The UN High Commissioner for Human Rights, Volker Türk, on Tuesday called for an immediate end to the hostilities in Sudan and pleaded for the opposing sides in the military power struggle to return to the negotiating table, as reports emerged of a proposed 24-hour pause in the fighting, due to start at 1800 local time.
“Sudan has already endured so much pain and suffering. The fighting is born out of power games and personal interests that only serve to alienate the democratic aspirations of the population,” said Mr. Türk, adding, “Do those responsible not understand that the civilian population now only craves a peaceful life?”
According to latest news reports, fighting continued in parts of the capital Khartoum, despite the planned 24-hour truce.
The Sudanese army and a rival paramilitary group known as the Rapid Support Forces (RSF) have been locked in intense fighting for four days.
The unrest erupted as Sudan appeared to be returning to the path towards democratic transition following three decades of military rule.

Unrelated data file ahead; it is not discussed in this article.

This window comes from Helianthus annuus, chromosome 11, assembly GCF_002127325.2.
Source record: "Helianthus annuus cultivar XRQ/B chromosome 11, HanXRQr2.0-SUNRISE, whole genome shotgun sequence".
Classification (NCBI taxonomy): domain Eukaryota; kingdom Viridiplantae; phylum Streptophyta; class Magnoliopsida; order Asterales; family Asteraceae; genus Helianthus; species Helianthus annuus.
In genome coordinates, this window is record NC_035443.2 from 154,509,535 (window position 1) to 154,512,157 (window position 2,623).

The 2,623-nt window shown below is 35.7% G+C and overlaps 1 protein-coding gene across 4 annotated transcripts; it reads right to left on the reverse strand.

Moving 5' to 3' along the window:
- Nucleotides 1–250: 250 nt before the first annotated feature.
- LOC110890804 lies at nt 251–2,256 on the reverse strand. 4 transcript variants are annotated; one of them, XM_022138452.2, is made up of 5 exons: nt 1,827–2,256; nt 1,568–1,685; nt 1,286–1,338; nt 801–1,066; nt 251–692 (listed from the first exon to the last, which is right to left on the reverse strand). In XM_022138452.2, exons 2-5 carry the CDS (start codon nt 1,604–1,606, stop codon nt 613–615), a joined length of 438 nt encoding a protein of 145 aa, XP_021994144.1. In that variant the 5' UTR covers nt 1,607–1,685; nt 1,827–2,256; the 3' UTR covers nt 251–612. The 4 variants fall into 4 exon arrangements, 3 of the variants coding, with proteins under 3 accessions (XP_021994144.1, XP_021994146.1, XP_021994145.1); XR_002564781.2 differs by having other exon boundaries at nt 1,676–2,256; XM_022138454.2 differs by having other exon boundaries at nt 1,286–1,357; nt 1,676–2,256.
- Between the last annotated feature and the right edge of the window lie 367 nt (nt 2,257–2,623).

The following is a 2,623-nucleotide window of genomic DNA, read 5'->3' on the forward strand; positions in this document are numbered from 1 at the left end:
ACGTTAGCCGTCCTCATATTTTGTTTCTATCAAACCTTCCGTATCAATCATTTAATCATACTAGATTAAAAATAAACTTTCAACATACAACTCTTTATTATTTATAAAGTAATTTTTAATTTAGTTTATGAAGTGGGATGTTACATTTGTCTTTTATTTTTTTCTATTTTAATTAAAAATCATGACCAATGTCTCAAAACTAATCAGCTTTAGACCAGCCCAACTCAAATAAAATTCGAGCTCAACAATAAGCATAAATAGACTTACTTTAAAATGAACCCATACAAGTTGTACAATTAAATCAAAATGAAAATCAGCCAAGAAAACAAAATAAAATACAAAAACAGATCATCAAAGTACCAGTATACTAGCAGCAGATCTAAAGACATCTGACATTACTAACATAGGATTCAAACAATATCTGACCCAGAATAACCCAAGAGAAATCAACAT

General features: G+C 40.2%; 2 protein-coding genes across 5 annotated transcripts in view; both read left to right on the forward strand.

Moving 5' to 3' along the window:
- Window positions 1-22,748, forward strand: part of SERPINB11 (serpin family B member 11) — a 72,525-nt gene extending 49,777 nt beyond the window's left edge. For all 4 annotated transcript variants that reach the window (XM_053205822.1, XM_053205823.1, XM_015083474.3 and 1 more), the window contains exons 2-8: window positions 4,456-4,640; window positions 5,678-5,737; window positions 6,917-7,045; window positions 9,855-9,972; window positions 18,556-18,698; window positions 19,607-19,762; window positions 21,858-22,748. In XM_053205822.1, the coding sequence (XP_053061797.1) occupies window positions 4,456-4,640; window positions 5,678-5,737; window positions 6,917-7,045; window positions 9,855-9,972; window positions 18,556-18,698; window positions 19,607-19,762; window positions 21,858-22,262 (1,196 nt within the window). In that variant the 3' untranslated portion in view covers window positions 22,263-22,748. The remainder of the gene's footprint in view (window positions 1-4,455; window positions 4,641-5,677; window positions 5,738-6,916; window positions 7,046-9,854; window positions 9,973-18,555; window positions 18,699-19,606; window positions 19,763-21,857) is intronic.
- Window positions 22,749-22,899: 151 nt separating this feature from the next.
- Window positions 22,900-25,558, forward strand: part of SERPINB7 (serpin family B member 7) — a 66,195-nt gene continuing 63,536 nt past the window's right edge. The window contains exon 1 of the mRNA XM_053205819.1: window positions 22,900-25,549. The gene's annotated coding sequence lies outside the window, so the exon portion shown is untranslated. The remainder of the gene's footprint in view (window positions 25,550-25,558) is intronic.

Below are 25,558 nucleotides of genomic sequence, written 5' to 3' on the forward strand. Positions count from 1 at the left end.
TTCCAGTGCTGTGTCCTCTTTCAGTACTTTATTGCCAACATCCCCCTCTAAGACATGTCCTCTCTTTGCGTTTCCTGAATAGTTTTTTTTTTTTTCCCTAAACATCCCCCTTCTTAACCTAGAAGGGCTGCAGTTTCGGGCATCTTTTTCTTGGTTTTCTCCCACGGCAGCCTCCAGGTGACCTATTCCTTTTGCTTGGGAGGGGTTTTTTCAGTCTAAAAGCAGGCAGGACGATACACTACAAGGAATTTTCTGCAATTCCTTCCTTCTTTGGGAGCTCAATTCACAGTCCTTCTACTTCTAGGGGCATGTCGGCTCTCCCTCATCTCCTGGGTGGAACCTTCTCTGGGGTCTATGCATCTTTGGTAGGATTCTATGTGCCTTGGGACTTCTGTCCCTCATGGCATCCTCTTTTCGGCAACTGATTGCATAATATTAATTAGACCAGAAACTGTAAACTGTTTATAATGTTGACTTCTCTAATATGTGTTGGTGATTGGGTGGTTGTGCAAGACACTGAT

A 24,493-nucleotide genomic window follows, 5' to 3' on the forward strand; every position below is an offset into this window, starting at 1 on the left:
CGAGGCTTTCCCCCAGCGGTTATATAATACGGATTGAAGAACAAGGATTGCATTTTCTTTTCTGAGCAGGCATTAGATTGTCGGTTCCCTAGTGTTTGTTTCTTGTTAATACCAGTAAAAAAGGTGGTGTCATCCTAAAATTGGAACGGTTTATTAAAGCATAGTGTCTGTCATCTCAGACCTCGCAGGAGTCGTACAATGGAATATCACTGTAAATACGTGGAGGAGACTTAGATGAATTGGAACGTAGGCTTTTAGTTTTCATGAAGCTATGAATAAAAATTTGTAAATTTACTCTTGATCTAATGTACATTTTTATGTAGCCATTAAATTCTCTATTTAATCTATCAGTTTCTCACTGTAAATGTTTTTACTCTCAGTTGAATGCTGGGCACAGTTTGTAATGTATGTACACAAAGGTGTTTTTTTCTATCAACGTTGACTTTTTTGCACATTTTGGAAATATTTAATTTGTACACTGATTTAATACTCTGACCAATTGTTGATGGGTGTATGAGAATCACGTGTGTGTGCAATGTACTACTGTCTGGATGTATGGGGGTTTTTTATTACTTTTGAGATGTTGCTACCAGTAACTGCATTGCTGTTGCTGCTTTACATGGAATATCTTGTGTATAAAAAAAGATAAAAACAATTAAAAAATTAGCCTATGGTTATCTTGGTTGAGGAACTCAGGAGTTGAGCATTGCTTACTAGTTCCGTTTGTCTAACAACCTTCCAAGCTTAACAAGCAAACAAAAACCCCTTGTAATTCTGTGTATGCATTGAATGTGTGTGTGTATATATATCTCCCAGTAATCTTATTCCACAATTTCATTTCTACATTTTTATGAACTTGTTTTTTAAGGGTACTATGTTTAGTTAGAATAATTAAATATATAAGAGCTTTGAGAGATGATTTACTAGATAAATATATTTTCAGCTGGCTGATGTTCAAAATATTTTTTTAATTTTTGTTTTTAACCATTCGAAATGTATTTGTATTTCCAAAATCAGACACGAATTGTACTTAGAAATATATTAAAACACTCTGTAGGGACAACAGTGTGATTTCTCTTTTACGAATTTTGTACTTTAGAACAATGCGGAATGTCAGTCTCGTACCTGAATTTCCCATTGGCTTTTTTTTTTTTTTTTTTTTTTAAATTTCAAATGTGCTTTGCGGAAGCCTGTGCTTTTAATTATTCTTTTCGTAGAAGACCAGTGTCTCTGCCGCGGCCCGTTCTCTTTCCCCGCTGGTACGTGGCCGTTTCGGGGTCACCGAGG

International media reported that the sides have agreed to a 24-hour ceasefire, which is set to begin at 6pm, local time.
In the interim, 270 people have been killed and and 2,700 have been injured, according to the World Health Organization (WHO), citing the authorities.
Among those killed were three staff members with the World Food Programme (WFP) working in North Darfur, prompting a temporary suspension of activities across the county. UN agencies in Sudan have also halted most of their operations.
Most of the fighting has occurred in the capital, Khartoum, where crossfire at the airport also reportedly damaged a UN Humanitarian Air Service (UNHAS) plane which could seriously affect access to remote areas, where needs are highest.
Nearly one third of the Sudanese population, almost 16 million people, were in need of aid at the start of this year.
“Thousands upon thousands of civilians are trapped in their homes, shielding from the fighting, with no electricity, unable to venture out and worried about running out of food, drinking water and medicine,” Mr. Türk said.